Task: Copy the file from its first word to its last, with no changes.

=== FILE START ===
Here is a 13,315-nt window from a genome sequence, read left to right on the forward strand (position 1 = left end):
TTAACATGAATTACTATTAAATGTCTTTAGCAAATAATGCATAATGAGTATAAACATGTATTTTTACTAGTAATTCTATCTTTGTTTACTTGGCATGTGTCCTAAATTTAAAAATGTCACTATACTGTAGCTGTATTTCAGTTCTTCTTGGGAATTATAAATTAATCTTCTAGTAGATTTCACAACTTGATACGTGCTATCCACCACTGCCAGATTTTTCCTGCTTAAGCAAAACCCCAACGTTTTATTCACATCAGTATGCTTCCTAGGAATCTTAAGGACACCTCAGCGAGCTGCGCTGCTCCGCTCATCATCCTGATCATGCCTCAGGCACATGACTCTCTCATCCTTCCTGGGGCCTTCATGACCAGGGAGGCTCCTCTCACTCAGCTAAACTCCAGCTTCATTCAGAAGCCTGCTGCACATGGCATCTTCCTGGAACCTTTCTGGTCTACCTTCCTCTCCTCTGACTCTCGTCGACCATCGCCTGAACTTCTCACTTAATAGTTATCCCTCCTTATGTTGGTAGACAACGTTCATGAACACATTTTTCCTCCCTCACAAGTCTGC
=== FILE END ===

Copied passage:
Here is a 13,315-nt window from a genome sequence, read left to right on the forward strand (position 1 = left end):
TTAACATGAATTACTATTAAATGTCTTTAGCAAATAATGCATAATGAGTATAAACATGTATTTTTACTAGTAATTCTATCTTTGTTTACTTGGCATGTGTCCTAAATTTAAAAATGTCACTATACTGTAGCTGTATTTCAGTTCTTCTTGGGAATTATAAATTAATCTTCTAGTAGATTTCACAACTTGATACGTGCTATCCACCACTGCCAGATTTTTCCTGCTTAAGCAAAACCCCAACGTTTTATTCACATCAGTATGCTTCCTAGGAATCTTAAGGACACCTCAGCGAGCTGCGCTGCTCCGCTCATCATCCTGATCATGCCTCAGGCACATGACTCTCTCATCCTTCCTGGGGCCTTCATGACCAGGGAGGCTCCTCTCACTCAGCTAAACTCCAGCTTCATTCAGAAGCCTGCTGCACATGGCATCTTCCTGGAACCTTTCTGGTCTACCTTCCTCTCCTCTGACTCTCGTCGACCATCGCCTGAACTTCTCACTTAATAGTTATCCCTCCTTATGTTGGTAGACAACGTTCATGAACACATTTTTCCTCCCTCACAAGTCTGC